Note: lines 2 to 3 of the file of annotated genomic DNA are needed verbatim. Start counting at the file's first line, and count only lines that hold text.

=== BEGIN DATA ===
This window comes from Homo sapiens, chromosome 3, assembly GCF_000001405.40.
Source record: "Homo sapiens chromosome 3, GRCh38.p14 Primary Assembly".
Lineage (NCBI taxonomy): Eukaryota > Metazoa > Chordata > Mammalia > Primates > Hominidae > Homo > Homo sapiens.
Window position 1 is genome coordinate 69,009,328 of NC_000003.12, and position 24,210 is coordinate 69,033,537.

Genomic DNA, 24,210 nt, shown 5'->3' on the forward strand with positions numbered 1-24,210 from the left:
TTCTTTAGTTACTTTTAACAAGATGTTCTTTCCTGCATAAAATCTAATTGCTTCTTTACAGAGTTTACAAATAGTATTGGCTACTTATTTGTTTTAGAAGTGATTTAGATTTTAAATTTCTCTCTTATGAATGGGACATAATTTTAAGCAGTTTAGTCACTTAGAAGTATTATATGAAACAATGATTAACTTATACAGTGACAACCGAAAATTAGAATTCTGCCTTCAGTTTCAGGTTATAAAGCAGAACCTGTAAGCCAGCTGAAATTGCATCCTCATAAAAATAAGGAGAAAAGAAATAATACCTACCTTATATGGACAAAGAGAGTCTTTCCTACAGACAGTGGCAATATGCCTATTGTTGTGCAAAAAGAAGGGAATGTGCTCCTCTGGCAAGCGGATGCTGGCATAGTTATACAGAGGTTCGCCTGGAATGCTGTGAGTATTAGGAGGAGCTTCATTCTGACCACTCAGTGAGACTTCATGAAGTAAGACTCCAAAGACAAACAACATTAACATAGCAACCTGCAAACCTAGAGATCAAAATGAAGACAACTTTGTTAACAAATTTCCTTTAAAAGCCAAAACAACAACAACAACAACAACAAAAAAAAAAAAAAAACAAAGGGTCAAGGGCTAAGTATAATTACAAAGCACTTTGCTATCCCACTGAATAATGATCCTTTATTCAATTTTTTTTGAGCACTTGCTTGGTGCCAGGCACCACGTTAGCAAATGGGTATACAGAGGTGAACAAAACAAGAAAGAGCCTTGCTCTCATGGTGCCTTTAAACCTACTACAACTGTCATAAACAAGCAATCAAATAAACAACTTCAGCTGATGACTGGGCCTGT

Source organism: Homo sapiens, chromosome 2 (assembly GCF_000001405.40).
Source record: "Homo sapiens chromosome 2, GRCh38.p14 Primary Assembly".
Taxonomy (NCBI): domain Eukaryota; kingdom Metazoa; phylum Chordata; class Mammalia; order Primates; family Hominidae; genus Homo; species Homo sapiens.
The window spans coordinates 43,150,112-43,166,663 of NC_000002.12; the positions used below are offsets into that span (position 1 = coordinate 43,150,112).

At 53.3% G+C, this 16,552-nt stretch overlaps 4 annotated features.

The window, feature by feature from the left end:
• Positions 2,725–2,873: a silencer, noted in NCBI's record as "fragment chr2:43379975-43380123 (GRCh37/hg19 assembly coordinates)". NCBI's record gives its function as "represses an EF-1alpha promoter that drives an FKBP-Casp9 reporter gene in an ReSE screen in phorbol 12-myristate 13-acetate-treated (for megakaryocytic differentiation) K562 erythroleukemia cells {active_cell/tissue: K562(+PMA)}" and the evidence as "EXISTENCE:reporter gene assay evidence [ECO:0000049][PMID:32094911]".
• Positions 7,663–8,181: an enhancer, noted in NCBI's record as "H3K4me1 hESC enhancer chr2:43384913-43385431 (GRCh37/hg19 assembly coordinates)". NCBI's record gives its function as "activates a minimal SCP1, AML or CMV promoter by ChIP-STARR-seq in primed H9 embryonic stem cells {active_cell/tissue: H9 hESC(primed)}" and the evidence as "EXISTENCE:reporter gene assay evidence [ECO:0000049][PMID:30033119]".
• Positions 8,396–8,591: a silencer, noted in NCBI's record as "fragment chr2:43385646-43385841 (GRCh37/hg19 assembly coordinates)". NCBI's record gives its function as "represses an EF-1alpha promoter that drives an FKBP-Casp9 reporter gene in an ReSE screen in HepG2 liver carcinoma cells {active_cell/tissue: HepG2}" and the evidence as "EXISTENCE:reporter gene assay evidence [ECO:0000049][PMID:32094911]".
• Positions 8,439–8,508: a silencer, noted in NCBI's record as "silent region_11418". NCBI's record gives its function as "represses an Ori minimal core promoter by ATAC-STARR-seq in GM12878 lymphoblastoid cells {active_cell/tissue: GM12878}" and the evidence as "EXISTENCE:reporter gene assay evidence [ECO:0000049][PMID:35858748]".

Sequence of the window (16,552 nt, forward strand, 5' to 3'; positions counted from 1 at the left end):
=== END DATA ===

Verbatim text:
Source record: "Homo sapiens chromosome 3, GRCh38.p14 Primary Assembly".
Lineage (NCBI taxonomy): Eukaryota > Metazoa > Chordata > Mammalia > Primates > Hominidae > Homo > Homo sapiens.